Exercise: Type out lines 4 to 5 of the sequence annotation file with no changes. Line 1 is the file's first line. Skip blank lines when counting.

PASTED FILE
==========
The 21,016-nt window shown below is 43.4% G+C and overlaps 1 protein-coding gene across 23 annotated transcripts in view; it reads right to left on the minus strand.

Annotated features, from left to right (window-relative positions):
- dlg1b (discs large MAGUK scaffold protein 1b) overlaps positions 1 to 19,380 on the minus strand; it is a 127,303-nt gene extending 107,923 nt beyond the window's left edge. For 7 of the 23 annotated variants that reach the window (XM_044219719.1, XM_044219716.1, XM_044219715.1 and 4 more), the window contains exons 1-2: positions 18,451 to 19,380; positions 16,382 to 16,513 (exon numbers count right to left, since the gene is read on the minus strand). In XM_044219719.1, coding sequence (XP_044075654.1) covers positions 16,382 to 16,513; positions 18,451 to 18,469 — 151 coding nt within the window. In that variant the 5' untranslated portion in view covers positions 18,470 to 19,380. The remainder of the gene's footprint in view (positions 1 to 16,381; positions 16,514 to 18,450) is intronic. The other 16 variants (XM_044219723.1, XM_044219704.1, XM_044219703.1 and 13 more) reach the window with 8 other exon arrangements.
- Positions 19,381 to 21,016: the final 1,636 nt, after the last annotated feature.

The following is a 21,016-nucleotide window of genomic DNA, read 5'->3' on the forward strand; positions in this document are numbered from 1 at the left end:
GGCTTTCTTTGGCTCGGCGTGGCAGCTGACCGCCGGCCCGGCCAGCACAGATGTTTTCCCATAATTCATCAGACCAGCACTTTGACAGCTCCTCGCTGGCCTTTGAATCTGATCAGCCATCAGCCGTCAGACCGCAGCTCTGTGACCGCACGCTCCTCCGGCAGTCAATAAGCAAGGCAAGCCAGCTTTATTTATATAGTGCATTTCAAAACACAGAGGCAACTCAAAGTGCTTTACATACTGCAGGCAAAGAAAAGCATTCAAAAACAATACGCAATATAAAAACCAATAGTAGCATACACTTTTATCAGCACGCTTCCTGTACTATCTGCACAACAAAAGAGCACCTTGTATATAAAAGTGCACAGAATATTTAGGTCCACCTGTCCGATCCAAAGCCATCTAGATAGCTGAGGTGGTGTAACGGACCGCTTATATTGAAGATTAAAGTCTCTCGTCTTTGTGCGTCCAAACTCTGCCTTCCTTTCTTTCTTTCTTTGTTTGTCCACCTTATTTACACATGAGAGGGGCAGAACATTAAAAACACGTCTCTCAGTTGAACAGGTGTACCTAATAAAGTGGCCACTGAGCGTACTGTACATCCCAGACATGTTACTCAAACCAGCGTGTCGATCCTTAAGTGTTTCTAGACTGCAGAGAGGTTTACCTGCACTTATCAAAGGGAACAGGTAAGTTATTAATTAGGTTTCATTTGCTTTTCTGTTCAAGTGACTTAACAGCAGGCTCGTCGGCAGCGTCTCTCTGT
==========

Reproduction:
- Positions 19,381 to 21,016: the final 1,636 nt, after the last annotated feature.

The following is a 21,016-nucleotide window of genomic DNA, read 5'->3' on the forward strand; positions in this document are numbered from 1 at the left end: